Apple's Spotlight app on OS X Yosemite is currently being plagued by a privacy issue, Intego reports.
For anyone unfamiliar with the Spotlight software, it is a tool built in the system that lets users search for anything stored on their device.
The issue starts with a single HTML email sent to a user. Many spammers and marketers include tracking pixels into the email messages they send, and these can be used to track the open-rate of these sent messages. Nonetheless, this alone isn't the only thing that can be tracked by these tracking pixels. The sender, through server logs, can find out the specific email address used to open the email, and most alarmingly, discover the IP address of the receiver.
In line with this, many privacy concerned users of Apple Mail have set the application to not "load remote content in messages." This therefore blocks the sender of the message of any personal information.
Unfortunately, the privacy problem isn't over yet. It has been discovered that the Spotlight search feature on the OS bypasses this Apple Mail setting to not load images from external content. This results to messages being displayed full-blown on the app's search preview, including embedded images.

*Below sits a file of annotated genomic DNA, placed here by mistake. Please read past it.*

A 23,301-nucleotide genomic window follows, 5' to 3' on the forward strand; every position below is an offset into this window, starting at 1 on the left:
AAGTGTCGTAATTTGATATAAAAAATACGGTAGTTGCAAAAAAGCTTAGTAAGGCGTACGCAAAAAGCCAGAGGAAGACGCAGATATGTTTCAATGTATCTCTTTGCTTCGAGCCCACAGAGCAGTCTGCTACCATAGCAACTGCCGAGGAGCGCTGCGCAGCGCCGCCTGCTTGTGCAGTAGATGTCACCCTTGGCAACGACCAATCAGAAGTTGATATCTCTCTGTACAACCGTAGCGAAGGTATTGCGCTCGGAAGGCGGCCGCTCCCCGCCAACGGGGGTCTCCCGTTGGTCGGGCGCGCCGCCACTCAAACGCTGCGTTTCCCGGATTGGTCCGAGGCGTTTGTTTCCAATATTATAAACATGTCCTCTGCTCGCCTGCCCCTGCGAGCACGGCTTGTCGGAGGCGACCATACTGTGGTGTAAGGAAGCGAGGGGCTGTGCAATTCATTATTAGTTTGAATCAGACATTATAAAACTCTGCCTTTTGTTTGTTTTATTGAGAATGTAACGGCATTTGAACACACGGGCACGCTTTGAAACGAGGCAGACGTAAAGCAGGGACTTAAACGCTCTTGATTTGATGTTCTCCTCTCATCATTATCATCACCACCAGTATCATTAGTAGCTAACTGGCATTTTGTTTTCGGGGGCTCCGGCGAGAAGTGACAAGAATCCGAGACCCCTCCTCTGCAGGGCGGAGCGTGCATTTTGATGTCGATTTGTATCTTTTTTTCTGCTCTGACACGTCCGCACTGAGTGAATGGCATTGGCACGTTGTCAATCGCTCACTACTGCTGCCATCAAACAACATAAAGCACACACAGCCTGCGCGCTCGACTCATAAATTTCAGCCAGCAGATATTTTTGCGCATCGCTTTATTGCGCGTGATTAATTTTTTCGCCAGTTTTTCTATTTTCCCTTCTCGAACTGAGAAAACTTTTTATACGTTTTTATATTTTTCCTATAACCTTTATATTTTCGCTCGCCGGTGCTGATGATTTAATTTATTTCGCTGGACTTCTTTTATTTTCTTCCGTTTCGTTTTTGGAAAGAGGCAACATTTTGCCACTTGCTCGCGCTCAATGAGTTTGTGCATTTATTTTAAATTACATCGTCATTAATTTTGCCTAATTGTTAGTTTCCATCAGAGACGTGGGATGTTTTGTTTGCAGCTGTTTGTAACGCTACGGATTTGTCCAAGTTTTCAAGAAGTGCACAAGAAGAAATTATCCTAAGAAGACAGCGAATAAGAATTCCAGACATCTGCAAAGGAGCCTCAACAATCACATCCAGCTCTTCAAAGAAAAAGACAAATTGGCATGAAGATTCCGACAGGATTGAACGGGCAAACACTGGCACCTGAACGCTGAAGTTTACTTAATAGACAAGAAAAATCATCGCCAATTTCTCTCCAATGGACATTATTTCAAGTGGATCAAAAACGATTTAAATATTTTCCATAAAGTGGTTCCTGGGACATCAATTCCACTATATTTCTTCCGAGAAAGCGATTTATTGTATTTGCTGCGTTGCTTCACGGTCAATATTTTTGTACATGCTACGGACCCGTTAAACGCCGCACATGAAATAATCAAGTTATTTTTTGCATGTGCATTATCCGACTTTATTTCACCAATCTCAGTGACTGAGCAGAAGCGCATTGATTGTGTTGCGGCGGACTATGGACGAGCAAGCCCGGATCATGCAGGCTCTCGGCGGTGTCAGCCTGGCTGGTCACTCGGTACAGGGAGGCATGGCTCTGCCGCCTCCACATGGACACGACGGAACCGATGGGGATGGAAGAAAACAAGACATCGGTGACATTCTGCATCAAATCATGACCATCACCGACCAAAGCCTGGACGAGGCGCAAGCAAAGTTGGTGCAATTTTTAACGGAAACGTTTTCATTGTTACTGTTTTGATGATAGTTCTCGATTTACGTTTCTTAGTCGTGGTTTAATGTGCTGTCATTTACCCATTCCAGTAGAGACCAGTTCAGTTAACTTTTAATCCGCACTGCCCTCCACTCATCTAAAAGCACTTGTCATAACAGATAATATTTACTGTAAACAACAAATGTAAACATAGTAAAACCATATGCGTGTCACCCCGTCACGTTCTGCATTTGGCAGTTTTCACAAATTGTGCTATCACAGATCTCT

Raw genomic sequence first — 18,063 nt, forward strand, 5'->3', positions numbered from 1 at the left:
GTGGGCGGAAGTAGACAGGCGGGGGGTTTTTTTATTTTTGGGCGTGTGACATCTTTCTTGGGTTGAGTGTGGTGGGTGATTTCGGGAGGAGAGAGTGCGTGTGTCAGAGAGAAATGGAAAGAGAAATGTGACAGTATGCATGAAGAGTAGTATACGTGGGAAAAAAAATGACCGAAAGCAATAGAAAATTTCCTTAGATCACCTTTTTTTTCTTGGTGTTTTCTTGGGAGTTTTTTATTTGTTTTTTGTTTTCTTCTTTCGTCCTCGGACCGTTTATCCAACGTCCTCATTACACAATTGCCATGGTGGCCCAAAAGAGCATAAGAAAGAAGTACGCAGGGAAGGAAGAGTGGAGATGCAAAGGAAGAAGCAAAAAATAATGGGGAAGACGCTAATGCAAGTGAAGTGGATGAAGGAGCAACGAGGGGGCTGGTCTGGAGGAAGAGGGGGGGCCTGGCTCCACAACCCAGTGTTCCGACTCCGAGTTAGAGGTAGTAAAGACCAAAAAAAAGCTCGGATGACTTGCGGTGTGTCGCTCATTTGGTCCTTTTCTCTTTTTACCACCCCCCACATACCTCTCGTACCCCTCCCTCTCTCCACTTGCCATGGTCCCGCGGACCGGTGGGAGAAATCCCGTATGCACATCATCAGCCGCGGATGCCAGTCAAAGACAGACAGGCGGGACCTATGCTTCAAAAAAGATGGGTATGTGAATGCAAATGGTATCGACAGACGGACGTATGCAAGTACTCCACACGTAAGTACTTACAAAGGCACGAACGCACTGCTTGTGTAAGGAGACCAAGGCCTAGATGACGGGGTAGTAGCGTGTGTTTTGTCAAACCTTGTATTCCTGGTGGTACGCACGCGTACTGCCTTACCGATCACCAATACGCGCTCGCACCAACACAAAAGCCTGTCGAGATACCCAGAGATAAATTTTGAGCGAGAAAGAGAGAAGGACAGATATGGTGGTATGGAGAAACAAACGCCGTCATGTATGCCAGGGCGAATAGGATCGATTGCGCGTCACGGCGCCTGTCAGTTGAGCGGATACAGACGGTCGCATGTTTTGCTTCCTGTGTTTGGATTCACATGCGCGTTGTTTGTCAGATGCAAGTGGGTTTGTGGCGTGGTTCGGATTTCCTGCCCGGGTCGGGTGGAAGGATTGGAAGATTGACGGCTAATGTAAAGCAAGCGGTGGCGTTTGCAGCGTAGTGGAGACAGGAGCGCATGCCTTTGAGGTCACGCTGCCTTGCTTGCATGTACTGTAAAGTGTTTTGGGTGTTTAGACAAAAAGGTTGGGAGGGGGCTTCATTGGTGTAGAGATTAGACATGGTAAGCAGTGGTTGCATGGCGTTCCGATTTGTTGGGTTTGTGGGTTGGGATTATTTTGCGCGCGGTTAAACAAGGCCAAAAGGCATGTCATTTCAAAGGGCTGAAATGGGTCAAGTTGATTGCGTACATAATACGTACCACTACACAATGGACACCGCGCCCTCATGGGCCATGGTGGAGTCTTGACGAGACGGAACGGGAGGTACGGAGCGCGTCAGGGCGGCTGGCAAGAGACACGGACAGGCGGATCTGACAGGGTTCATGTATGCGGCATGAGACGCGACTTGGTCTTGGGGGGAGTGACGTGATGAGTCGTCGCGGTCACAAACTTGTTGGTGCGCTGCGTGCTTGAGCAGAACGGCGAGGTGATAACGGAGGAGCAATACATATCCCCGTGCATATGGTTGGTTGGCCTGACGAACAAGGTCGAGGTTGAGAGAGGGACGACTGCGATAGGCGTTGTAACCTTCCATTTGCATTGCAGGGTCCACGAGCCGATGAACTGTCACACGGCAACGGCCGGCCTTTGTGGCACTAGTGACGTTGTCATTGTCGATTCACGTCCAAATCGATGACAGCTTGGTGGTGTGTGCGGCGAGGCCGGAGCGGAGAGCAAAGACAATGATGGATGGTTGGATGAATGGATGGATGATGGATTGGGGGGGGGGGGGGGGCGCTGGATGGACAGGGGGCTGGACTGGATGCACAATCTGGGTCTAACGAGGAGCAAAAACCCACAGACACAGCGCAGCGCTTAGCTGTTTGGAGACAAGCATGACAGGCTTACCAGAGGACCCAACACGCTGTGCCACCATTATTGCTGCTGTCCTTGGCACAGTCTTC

Spotlight will even display a preview of the messages that have been placed in the junk folder. Intego quotes IDG, which also reported on the issue:
The Spotlight preview loads those files even when users have switched off the “load remote content in messages” option in the Mail app, a feature often disabled to prevent email senders from knowing if an email has arrived and if it has been opened. What’s more, Spotlight also loads those files when it shows previews of unopened emails that landed directly in the junk folder.
Because of this, private data from the receivers can still be exposed to the senders, and can be used to hack computer systems and even send malware.
It has been advised to tick off the "Mail and Messages" box in the Spotlight settings which can be found in System Preferences. This turns off the preview of email messages, keeping users safe from potential hackers, stalkers, and spammers.
Source: Intego | Image via 9to5Mac
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